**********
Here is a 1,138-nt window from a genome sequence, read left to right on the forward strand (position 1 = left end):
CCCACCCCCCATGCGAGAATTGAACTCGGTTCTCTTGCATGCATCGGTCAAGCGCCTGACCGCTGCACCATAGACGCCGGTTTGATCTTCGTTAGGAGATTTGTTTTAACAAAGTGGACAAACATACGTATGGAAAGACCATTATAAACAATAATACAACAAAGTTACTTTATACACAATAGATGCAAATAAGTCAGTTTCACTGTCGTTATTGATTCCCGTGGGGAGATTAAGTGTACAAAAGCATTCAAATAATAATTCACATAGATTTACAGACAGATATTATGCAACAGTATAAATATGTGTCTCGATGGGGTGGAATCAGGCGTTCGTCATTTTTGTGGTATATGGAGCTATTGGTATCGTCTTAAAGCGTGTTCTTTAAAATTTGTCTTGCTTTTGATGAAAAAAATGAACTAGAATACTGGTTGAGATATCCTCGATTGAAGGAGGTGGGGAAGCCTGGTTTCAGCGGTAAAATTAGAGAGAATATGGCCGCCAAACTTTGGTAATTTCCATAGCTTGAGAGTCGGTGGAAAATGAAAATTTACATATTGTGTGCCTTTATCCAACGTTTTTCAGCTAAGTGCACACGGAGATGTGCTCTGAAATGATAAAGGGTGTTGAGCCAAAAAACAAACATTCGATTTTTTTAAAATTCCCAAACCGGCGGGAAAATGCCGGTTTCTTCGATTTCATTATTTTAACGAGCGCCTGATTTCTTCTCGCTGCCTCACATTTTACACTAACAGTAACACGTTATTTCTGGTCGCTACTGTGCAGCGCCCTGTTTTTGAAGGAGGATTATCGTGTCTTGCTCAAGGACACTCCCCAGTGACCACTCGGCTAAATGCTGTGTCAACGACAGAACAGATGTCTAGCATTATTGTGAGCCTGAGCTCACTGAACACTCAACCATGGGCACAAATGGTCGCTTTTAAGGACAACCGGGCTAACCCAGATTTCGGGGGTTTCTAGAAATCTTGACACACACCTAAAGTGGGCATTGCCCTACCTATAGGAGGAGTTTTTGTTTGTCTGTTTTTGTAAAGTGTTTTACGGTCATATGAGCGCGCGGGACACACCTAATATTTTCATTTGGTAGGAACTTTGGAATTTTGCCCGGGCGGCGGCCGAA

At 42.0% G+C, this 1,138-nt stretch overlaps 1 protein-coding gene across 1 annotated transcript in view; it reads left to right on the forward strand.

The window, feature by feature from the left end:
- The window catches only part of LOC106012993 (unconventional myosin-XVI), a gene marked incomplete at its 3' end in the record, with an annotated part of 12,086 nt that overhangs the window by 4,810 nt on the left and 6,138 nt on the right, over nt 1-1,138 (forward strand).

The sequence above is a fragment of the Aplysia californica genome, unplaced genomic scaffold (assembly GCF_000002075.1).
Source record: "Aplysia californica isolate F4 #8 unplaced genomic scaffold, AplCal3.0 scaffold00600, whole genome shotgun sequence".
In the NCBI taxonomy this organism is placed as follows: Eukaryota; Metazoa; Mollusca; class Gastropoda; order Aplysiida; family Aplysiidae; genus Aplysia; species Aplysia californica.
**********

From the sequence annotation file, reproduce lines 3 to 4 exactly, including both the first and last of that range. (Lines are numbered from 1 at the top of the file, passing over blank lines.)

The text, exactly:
At 42.0% G+C, this 1,138-nt stretch overlaps 1 protein-coding gene across 1 annotated transcript in view; it reads left to right on the forward strand.

The window, feature by feature from the left end: